Soundtrack Pro: How to use the Match EQ plug-in

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One of the most powerful sound-shaping tools in Soundtrack Pro is Match EQ. This plug-in can be used to analyze an audio file, compare the tonal data with another audio file, and then generate a frequency spectrum so that the second file matches the frequency characteristics of the first. This is an ideal tool to make dialog tracks from different location or ADR sessions sonically match one another.

Match EQ uses a virtually unlimited number of filters (it uses as many as it needs in any particular instance) to accurately generate a tonal spectrum to achieve a match.

The Match EQ interface

The Match EQ GUI (graphical user interface) offers a detailed frequency spectrum display where you can monitor the spectral content of the audio being analyzed and processed.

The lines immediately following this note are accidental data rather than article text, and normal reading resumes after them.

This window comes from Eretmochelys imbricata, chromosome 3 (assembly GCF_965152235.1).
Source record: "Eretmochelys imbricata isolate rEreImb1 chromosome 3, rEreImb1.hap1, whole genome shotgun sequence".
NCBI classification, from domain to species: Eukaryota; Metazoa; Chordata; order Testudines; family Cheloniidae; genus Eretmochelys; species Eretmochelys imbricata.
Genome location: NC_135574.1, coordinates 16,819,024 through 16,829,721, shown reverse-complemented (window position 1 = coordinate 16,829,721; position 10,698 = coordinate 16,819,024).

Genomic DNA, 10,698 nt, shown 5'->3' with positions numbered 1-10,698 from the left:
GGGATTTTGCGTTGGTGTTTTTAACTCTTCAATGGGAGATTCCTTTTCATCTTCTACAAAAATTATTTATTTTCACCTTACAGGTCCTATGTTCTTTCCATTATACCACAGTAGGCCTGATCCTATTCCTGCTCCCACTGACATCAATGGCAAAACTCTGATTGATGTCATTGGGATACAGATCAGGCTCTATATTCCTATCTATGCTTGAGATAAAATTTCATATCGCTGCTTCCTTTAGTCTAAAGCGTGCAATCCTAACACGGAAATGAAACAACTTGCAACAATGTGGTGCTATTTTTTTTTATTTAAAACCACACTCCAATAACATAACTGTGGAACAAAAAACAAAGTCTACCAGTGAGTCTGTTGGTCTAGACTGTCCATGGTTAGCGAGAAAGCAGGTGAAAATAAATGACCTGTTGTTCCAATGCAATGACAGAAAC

The buttons below the spectrum display let you control the audio analysis and spectrum application. The Learn button under Template allows you to analyze an audio file (or clip) that you want other files to match. The Learn button under Current Material allows you to analyze a second audio file—one that you want to modify to match the first. The Match button under Current Material will compare both learned frequency spectra, generate an EQ curve, and apply it to the second audio file so that it matches the first.

Here's a look at two basic workflows where you might want to use Match EQ.

Using Match EQ in a Multitrack Project

Let's say that you're working on a simple voice-over project, as shown in the image below: